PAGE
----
Humanizing the Business and Human Rights (BHR) Debate: A Study Based on the Asian Philosophies of Buddhism and Confucianism
The business and human rights (BHR) debate started to attract broad attention after the UN published its “Protect, Respect and Remedy Framework” and the subsequent “Guiding Principles on Business and Human Rights” (GPs) in 2011. Much has happened since then, and the debate, particularly on the implementation of the GPs, has flourished. Consequently, foundational contributions to the BHR debate have become less frequent. This research addresses this widening gap between activities for the implementation of the GPs and the critical reflections of its foundations. Particularly, it deals with the nature and foundation of the corporate human rights responsibility (i.e., why rights should be respected).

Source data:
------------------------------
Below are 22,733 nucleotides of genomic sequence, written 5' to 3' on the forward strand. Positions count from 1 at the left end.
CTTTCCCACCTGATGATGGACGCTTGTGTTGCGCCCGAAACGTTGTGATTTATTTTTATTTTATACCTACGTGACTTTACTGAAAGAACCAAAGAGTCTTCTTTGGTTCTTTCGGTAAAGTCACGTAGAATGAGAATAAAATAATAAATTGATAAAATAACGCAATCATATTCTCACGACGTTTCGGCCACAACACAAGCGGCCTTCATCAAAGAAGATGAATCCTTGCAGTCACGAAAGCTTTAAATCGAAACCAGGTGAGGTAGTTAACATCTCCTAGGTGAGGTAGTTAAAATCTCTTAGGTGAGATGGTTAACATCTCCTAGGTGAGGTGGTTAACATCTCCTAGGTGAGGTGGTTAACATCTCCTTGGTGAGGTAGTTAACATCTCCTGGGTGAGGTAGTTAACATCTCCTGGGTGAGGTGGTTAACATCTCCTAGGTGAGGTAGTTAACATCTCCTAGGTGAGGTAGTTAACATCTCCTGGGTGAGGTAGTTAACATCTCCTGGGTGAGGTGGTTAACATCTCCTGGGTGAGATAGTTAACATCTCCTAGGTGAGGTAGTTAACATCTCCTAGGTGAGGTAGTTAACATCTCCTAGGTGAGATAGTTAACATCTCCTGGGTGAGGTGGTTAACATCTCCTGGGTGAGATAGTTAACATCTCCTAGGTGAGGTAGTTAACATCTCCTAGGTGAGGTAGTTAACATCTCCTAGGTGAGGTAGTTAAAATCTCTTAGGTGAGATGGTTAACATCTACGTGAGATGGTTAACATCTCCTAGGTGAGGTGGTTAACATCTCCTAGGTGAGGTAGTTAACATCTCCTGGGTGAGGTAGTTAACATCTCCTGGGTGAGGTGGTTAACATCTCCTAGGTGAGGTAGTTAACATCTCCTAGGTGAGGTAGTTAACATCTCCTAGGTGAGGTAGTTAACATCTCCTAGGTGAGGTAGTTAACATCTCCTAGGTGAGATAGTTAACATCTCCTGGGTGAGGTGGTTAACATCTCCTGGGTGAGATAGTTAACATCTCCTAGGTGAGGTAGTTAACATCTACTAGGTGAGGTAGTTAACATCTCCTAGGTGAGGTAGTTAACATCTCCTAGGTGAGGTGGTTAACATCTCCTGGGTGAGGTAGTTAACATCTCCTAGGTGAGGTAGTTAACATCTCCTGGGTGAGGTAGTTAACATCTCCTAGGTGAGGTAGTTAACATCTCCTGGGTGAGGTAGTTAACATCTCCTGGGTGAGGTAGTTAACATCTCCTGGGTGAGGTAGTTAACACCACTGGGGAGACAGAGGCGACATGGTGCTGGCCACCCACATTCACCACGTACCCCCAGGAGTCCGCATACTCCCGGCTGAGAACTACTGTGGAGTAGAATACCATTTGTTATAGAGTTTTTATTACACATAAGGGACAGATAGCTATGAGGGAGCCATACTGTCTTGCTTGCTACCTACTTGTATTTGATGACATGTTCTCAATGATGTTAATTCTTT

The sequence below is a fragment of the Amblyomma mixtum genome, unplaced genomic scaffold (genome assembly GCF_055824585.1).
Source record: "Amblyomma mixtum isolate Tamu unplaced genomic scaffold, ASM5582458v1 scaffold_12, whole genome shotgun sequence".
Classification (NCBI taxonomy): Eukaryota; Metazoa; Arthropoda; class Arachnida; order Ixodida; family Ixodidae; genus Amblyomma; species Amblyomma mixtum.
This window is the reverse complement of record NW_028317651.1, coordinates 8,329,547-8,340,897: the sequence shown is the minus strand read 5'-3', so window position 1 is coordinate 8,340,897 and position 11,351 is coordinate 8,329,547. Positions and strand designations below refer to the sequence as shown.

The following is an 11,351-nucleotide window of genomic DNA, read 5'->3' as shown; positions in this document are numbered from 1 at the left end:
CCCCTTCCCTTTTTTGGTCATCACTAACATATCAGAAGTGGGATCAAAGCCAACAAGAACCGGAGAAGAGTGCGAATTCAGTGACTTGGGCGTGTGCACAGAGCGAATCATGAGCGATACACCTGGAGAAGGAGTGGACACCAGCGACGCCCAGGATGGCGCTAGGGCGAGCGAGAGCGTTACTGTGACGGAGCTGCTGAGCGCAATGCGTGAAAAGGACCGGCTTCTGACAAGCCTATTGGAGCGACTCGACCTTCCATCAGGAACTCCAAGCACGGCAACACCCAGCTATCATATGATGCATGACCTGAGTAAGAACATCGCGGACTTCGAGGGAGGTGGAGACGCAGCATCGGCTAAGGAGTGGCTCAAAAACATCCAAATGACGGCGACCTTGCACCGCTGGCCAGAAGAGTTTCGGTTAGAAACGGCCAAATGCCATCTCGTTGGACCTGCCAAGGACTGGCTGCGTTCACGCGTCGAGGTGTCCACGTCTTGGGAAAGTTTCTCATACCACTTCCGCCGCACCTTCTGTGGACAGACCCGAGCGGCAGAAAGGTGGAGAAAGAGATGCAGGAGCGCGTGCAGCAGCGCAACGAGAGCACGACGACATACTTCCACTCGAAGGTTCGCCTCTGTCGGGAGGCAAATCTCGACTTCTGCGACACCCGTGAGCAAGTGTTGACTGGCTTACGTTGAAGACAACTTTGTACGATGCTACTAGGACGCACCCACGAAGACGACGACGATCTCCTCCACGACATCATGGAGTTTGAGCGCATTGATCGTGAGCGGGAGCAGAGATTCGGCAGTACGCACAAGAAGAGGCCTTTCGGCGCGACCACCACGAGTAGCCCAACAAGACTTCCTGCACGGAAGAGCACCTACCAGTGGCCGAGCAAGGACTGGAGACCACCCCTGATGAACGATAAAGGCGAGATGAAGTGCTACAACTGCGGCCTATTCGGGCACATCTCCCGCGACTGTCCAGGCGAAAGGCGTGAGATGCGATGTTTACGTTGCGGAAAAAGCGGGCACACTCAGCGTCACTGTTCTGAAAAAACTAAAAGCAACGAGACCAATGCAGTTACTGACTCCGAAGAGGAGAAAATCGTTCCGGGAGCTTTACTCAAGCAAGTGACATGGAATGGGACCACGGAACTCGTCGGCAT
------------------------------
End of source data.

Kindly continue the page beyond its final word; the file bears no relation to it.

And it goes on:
Meanwhile, the implementation of the GPs seems to be rather challenging in the Asian context. It is assumed that one of the factors contributing to this is the lack of understanding, or misinterpretations, of the language used to describe the rights due to cultural differences, on which local philosophies would have impacts. This is another aspect the research wishes to examine, with two of the most influential Asian philosophies – Confucianism and Buddhism – serving as the basis of the investigation. Moreover, the study of both streams of thought is essential to providing insights into the foundations of responsibilities to respect human rights. The underlying principle of the humanistic management approach, as proposed by the Humanistic Management Network, is believed to be the common ground that is shared between the languages used to describe human rights, as both streams of thought rest upon the term ‘dignity’. The approach, thus, has potential to advance the BHR agenda in the Asian context. Another aspect of the research deals with the need to humanize the BHR debate. As such, it refers to the debate with an emphasis on respecting human rights (i.e., rights given by virtue of being human) but not on rights given for instrumental reasons (e.g., rights given in compliance with laws).